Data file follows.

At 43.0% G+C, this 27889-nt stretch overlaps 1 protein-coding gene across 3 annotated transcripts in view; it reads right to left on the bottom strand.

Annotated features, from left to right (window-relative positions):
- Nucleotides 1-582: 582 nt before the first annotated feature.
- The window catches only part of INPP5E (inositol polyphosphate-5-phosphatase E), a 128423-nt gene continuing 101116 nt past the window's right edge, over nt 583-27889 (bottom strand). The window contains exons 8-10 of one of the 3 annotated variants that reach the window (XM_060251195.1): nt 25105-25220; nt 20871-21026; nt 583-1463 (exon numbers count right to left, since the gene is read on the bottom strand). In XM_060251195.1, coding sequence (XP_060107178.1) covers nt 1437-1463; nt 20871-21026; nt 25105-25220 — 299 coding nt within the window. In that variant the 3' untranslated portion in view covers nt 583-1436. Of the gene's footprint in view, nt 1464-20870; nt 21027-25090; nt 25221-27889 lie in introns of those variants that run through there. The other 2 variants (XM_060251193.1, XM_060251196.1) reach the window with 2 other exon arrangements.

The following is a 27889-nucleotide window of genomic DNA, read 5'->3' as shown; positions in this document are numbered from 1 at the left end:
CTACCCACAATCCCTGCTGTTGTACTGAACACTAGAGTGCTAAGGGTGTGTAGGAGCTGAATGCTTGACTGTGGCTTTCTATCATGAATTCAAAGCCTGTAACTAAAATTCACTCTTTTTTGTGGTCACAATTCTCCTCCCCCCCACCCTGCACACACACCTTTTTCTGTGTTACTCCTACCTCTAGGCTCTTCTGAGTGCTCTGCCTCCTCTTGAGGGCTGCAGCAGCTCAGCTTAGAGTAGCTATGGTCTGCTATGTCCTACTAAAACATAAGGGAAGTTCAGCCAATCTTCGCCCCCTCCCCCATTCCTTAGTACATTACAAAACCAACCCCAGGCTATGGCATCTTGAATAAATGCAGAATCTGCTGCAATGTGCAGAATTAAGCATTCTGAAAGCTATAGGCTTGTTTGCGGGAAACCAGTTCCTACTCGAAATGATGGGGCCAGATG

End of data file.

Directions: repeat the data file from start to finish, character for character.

At 43.0% G+C, this 27889-nt stretch overlaps 1 protein-coding gene across 3 annotated transcripts in view; it reads right to left on the bottom strand.

Annotated features, from left to right (window-relative positions):
- Nucleotides 1-582: 582 nt before the first annotated feature.
- The window catches only part of INPP5E (inositol polyphosphate-5-phosphatase E), a 128423-nt gene continuing 101116 nt past the window's right edge, over nt 583-27889 (bottom strand). The window contains exons 8-10 of one of the 3 annotated variants that reach the window (XM_060251195.1): nt 25105-25220; nt 20871-21026; nt 583-1463 (exon numbers count right to left, since the gene is read on the bottom strand). In XM_060251195.1, coding sequence (XP_060107178.1) covers nt 1437-1463; nt 20871-21026; nt 25105-25220 — 299 coding nt within the window. In that variant the 3' untranslated portion in view covers nt 583-1436. Of the gene's footprint in view, nt 1464-20870; nt 21027-25090; nt 25221-27889 lie in introns of those variants that run through there. The other 2 variants (XM_060251193.1, XM_060251196.1) reach the window with 2 other exon arrangements.

The following is a 27889-nucleotide window of genomic DNA, read 5'->3' as shown; positions in this document are numbered from 1 at the left end:
CTACCCACAATCCCTGCTGTTGTACTGAACACTAGAGTGCTAAGGGTGTGTAGGAGCTGAATGCTTGACTGTGGCTTTCTATCATGAATTCAAAGCCTGTAACTAAAATTCACTCTTTTTTGTGGTCACAATTCTCCTCCCCCCCACCCTGCACACACACCTTTTTCTGTGTTACTCCTACCTCTAGGCTCTTCTGAGTGCTCTGCCTCCTCTTGAGGGCTGCAGCAGCTCAGCTTAGAGTAGCTATGGTCTGCTATGTCCTACTAAAACATAAGGGAAGTTCAGCCAATCTTCGCCCCCTCCCCCATTCCTTAGTACATTACAAAACCAACCCCAGGCTATGGCATCTTGAATAAATGCAGAATCTGCTGCAATGTGCAGAATTAAGCATTCTGAAAGCTATAGGCTTGTTTGCGGGAAACCAGTTCCTACTCGAAATGATGGGGCCAGATG